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Celtics suffer consequences of Kyrie Irving’s broken pledge

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NBC Sports’ Dan Feldman is grading every team’s offseason based on where the team stands now relative to its position entering the offseason. A ‘C’ means a team is in similar standing, with notches up or down from there.

The Celtics 2019 offseason ended in October 2018.

Then, it began a short time later.

After a backward year in Boston, the dust has settled. Kyrie Irving and Al Horford are gone. Kemba Walker and Enes Kanter are there.

The Celtics will be fine. Jayson Tatum and Jaylen Brown return and should keep growing. The major holes are filled.

But the busy summer leaves Boston with a much lower ceiling.

It was never supposed to be like this.

Before last season, Kyrie Irving vowed to re-sign. This wasn’t just an impulsive moment at a pep rally. Irving made a whole commercial about the Celtics retiring his number.

Boston looked like an emerging power – the Warriors’ most-likely successor, maybe as soon as last season. The Celtics were talented, young and deep. Irving’s commitment seemed to answer one of the few questions facing the team.

Instead, Boston unraveled. Irving and other Celtics repeatedly found problems with each other. Everyone seemed miserable. A disappointing second-round loss was almost a relief. At least it was over.

In what was once supposed to be a simple offseason for Boston, Irving bolted for the Nets. Horford followed through the exit, to the 76ers. The Celtics replaced those two with Walker and Kanter via free agency.

Irving is better and younger than Walker. Particularly, Irving has proven his deep-playoff bona fides. Though Walker didn’t get those opportunities with the mediocre Hornets, the smaller guard probably can’t step up against tighter defenses the same way.

Kanter is good at what he does inside. But good teams can expose him defensively.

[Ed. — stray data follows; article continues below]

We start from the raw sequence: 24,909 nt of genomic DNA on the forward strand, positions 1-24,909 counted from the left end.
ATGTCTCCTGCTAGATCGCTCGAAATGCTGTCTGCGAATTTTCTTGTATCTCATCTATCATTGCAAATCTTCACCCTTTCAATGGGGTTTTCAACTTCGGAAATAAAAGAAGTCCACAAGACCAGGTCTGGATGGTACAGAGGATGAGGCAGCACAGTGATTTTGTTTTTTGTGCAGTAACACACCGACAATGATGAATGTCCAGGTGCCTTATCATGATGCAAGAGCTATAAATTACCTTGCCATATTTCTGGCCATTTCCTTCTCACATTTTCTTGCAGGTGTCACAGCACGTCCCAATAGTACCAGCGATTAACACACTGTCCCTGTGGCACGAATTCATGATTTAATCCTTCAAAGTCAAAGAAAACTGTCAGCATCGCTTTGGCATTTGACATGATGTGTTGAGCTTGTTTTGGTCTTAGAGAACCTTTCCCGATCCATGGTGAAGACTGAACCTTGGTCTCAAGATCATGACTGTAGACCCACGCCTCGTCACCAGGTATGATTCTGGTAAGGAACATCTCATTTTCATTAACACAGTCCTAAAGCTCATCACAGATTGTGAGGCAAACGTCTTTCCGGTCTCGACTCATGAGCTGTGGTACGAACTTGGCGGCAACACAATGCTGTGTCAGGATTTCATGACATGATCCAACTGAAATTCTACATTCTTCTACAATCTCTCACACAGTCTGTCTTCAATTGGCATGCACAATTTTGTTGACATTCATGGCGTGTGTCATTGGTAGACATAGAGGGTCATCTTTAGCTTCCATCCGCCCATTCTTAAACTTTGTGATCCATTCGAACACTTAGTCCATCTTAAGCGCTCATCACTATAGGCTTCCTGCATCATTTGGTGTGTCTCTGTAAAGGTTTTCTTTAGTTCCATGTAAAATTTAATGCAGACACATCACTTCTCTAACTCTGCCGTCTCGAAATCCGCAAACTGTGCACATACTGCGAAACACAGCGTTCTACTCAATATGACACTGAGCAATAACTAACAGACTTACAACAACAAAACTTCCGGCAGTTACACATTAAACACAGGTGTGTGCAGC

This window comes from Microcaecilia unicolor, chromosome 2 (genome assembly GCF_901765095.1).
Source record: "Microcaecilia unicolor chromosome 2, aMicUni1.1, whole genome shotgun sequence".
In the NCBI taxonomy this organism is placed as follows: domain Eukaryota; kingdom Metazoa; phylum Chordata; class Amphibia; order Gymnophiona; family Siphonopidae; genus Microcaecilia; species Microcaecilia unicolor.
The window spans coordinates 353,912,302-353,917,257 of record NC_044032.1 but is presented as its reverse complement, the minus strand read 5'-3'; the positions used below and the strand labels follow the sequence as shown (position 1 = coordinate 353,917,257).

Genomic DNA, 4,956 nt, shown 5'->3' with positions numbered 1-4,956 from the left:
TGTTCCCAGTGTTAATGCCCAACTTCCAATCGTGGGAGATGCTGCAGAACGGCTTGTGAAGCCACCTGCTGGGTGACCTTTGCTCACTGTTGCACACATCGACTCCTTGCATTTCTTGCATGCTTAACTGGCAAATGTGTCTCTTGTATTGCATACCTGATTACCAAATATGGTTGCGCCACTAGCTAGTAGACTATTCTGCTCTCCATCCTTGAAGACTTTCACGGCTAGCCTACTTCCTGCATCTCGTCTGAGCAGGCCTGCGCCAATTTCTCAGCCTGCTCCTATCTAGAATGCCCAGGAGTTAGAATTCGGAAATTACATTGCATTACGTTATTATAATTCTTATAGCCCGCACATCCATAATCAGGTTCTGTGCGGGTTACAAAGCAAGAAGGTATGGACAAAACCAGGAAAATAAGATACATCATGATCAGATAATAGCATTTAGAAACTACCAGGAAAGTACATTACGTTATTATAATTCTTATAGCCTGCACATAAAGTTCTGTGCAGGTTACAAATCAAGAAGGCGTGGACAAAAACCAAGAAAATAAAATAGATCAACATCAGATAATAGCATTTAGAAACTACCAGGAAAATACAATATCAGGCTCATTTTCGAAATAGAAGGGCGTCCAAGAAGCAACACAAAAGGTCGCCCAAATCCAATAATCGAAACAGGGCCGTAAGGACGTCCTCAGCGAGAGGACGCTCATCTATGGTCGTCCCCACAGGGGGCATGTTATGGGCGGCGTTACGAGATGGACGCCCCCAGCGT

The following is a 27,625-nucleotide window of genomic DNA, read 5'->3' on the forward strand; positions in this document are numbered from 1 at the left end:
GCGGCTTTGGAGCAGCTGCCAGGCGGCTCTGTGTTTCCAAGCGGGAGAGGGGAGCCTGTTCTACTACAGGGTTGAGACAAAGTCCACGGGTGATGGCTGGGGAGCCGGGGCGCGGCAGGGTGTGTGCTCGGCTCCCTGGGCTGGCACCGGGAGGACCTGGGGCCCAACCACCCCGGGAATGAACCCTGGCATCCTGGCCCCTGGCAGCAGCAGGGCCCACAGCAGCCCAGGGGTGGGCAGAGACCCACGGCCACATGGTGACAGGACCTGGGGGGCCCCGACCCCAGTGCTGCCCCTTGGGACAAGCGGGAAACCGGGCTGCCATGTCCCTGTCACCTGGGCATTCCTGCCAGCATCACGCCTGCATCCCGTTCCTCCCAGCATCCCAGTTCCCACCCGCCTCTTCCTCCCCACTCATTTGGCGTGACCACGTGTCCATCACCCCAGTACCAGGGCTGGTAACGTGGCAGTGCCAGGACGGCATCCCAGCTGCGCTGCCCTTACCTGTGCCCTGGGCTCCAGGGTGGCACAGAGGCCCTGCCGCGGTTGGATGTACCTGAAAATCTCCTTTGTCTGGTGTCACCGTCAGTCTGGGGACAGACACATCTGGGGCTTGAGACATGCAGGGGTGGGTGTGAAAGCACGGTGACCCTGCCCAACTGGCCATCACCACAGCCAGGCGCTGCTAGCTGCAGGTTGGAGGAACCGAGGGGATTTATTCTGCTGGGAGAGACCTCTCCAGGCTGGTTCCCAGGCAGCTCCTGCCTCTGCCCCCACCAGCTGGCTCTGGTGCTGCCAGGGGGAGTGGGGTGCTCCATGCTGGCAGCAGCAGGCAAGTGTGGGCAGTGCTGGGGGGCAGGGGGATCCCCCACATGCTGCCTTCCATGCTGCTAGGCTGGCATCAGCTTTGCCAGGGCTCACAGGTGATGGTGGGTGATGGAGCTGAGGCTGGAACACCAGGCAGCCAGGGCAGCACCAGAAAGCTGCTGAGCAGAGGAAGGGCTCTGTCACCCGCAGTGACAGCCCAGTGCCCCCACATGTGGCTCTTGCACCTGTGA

I wouldn’t be surprised if Boston matched its 49 wins from last season. The Celtics’ chemistry should improve significantly, and they’ll play hard in the regular season. But there’s a long way to getting back on the championship-contention path.

Boston will even face challenges with smaller short-term goals. The Celtics lost a couple solid role players in Marcus Morris (signed with Knicks) and Aron Baynes (traded to Suns). Boston also sent Terry Rozier to the Hornets in a double sign-and-trade for Walker. Though Rozier didn’t help the Celtics much last season, they still essentially got nil for a player with some value.*

*Boston had enough cap space to sign Walker outright. Charlotte needed a sign-and-trade to add Rozier.

The Celtics maintained and replenished frontcourt depth with Daniel Theis ($5 million guaranteed this season, $5 million unguaranteed the following season) and Vincent Poirier (two years, $5,125,000).

Boston did well to leave draft night with No. 14 pick Romeo Langford, No. 22 pick Grant Williams, No. 33 pick Carsen Edwards, No. 51 pick Tremont Waters, a future Bucks first-rounder (from Phoenix) and Baynes unloaded. The Celtics also signed undrafted Tacko Fall, whose 7-foot-6 frame at least draws intrigue.

Maybe one of those rookies blossoms. Maybe Gordon Hayward gets back in a groove as he gains distance from his injury. Maybe a future first-rounder from the Grizzlies lands high in a lottery.

There are ways for Boston to build a title contender.

But that seems far more distant than when the Celtics were envisioning an Irving-Anthony Davis pairing. It seems more distant than even when Boston was hoping to keep Horford.

Many teams would love to settle for Walker and Kanter, but the Celtics were in such great shape. They definitely had to settle. Where I’m from, that’s no Plan A.

Offseason grade: C-

Could the Knicks get a first-round pick for trading Marcus Morris?

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What are the New York Knicks going to do at the trade deadline?

It’s not a simple question, not with team president Steve Mills is on the hot seat — there’s a long history of GMs/POBOs making bad trades looking for a short-term boost to save their jobs. Will the Knicks trade veterans looking for picks and young players to be part of the future? On top of that, the Knicks are starting to get healthy and have won two in a row. Management may want to let this play out for a while.

The plan is not to make any sudden moves on Sunday — the day most players signed over the summer (nearly 40 percent of the league) can be traded — or early in the trade season. However, the offers are going to come.

Particularly for Marcus Morris.

The veteran forward is leading the Knicks scoring 18.6 points per game, and he’s spacing the floor shooting 48 percent from three. He’s gritty, physical, defends well — exactly the kind of player that can help a team make a playoff run. The Knicks are going to get calls about him, it will be one of the most discussed rumors out there.

Will the Knicks trade Marcus Morris (who is on an expiring contract)? That could come down to can they get a first-round pick, something Mike Vorkunov broke down at The Athletic.

The market for Morris, according to opposing scouts and execs, is probably a team that believes his addition could help push them further into the playoffs. Morris is likely the only player on the Knicks who could get dealt this season who could get a first-round pick back in return, those sources believe. The Knicks could also ask for a young player with upside.